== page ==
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There's no specific answer. It depends on the platform. It is implementation-defined. It can be 2, 4 or something else.

The idea behind int was that it is supposed to match the natural "word" size on the given platform: 16 bit on 16-bit platforms, 32 bit on 32-bit platforms, 64 bit on 64-bit platforms, you get the idea. However, for backward compatibility purposes some compilers prefer to stick to 32-bit int even on 64-bit platforms.

The time of 2-byte int is long gone though (16-bit platforms?) unless you are using some embedded platform with 16-bit word size. Your textbooks are probably very old.

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This depends on implementation, but usually on x86 and other popular architectures like ARM ints take 4 bytes. You can always check at compile time using sizeof(int) or whatever other type you want to check.

If you want to make sure you use a type of a specific size, use the types in <stdint.h>

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The only guarantees are that char must be at least 8 bits wide, short and int must be at least 16 bits wide, and long must be at least 32 bits wide, and that sizeof (char) <= sizeof (short) <= sizeof (int) <= sizeof (long) (same is true for the unsigned versions of those types).

int may be anywhere from 16 to 64 bits wide depending on the platform.

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Mostly it depends on the platform you are using .It depends from compiler to compiler.Nowadays in most of compilers int is of 4 bytes. If you want to check what your compiler is using you can use sizeof(int).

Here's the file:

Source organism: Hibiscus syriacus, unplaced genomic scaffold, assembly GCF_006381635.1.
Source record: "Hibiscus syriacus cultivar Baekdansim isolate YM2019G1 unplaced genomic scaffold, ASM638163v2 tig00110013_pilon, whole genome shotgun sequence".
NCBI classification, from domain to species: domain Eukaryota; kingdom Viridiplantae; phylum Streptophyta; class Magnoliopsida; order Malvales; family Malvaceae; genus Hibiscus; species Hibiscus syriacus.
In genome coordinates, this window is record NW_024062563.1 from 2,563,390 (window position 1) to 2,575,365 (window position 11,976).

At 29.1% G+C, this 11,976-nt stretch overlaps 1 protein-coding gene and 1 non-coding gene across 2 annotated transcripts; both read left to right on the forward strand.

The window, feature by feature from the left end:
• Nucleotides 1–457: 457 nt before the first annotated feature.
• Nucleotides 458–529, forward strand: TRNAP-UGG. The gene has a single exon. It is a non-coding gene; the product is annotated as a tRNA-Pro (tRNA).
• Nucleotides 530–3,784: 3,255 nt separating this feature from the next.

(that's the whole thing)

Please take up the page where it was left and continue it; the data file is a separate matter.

main()
{
    printf("%d",sizeof(int));
    printf("%d",sizeof(short));
    printf("%d",sizeof(long));
}

The only thing c compiler promise is that size of short must be equal or less than int and size of long must be equal or more than int.So if size of int is 4 ,then size of short may be 2 or 4 but not larger than that.Same is true for long and int. It also says that size of short and long can not be same.

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The answer to this question depends on which platform you are using.
But irrespective of platform, you can reliably assume the following types:

 [8-bit] signed char: -128 to 127
 [8-bit] unsigned char: 0 to 255
 [16-bit]signed short: -32768 to 32767
 [16-bit]unsigned short: 0 to 65535
 [32-bit]signed long: -2147483648 to 2147483647
 [32-bit]unsigned long: 0 to 4294967295
 [64-bit]signed long long: -9223372036854775807 to 9223372036854775807
 [64-bit]unsigned long long: 0 to 18446744073709551615
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Someone edited your post to "fix" the ranges, but I'm not sure if your edit adequately reflects your intent. It assumes a two's complement implementation, which will be true in most cases, but not all. Since your answer specifically points out the implementation-dependence, I'm thinking the edit is probably wrong. If you agree, please be sure to revert the edit. –  Cody Gray Aug 8 at 14:42
#include <stdio.h>

int main(void) {
    printf("size of int: %d", (int)sizeof(int));
    return 0;
}

This returns 4, but it's probably machine dependant.

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in Short there will be store only 2 bytes it can store in range number is 32786---32767.

Now Integer "int i" THERE will be 4 bytes in Memory allocating.

sample 1

include
main() { 
 int x; 
 //this Program Contain 4 Bytes Memory allocating // 
 int y; 
 int z; 
 x= 5; 
 y= 6; 
 z=x+y; 
 cout<<"the value of x is "<}

sample 2

include
main() { 
short x; 
//this Program Contain 2 Bytes Memory allocating // 
short y; 
short z; 
x = 5; 
y =6;
z=x+y; 
cout<<"the value of x is "<
}